• After languishing for their first four seasons as an AFL expansion franchise, the Dolphins had immediately emerged as competitors in their first season under coach Don Shula in 1970. One year later, boasting a league-leading run game based around star RB Larry Csonka and his sidekick Jim Kiick, an efficient QB in Bob Griese, and a defense that outperformed Dallas in points allowed, the Fins had made an unexpected run through the playoffs. First, they defeated the Chiefs in the longest game in NFL history, a double-overtime bout on Christmas Day. The next week, they shut out Shula's former team, the defending champion Colts, in the AFC Championship, in the process making him the first head coach to guide two different teams to a Super Bowl appearance.
    • After last year's exciting bout and the chance to see the extremely popular Cowboys finally claim a crown, the ratings saw a huge uptick, with over 56.6 million viewers, more than had watched Super Bowl I five years prior when it aired on two different networks. This was also with the local New Orleans market being blacked out, the last year this policy was in effect.
    • The coldest Super Bowl ever played, with a temperature of 39 degrees Fahrenheit at kickoff.note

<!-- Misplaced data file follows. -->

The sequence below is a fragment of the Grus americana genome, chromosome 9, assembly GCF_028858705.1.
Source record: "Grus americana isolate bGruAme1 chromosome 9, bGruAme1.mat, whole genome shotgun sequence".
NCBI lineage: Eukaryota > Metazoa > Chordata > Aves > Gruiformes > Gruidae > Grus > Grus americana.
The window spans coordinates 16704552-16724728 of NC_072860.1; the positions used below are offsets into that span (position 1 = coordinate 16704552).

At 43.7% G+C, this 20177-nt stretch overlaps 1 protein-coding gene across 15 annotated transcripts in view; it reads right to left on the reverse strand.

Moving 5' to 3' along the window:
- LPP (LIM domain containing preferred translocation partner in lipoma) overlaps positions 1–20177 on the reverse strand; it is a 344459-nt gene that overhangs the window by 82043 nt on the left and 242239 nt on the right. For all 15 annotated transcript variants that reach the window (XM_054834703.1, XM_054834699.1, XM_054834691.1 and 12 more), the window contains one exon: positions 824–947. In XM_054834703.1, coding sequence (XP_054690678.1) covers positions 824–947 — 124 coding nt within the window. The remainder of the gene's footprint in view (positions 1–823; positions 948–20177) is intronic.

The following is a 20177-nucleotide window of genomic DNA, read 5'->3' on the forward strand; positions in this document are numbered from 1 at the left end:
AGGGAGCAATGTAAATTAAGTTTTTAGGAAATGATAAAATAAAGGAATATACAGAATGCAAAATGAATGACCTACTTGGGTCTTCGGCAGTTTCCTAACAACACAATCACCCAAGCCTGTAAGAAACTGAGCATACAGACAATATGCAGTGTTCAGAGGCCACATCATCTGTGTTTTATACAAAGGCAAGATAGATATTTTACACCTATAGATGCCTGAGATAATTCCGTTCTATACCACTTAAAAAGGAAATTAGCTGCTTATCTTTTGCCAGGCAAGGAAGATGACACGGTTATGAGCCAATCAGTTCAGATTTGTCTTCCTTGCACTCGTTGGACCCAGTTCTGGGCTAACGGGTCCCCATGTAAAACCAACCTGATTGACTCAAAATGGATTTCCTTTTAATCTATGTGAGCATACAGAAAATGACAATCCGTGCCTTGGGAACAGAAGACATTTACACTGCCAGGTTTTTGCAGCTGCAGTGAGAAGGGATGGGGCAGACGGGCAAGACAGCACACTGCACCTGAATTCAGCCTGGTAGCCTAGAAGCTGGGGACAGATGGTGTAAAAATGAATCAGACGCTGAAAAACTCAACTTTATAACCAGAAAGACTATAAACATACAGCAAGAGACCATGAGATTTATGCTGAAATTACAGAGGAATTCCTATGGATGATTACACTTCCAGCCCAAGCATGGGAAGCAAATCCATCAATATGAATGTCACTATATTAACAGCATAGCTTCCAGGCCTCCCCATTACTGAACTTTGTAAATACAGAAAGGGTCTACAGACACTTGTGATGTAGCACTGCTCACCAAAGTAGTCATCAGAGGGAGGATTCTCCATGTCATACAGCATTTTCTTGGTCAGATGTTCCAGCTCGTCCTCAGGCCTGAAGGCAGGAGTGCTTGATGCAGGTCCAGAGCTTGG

• After winning six straight division titles and posting the best winning record through the Super Bowl era, the Cowboys were the favored team heading into the game... but only by six points. This reflected both the greater respect Vegas had finally developed for former AFL teams and the Cowboys' reputation as "Next Year's Champions" who were unable to win when it counted most. The Cowboys finally shed that reputation in this match, dominating both sides of the ball in a very one-sided affair.
    • The Cowboys took the lead with a field goal in the first quarter and never let it go. Staubach threw no interceptions and two touchdown passes to fellow future Hall of Famers Lance Alworth and Mike Ditka. The Cowboys' ground game put up most of the offense's yardage against a seemingly helpless Dolphins defense, scored another TD, and coughed up only one turnover in the final minutes of the game when the winner had already been decided.
    • Ultimately, the Doomsday Defense were the real stars. They held the Dolphins' score to just one field goal in the second quarter and would be the only defense to prevent a single opposing touchdown in the Super Bowl for the next 47 years. The game was very much still winnable for the Dolphins at the half, with the score at 10-3, but the Cowboys prevented a single Dolphins first down in the third quarter and previous year's Super Bowl MVP Chuck Howley pulled off a 41-yard interception return in the fourth, permitting the offense to run up the score.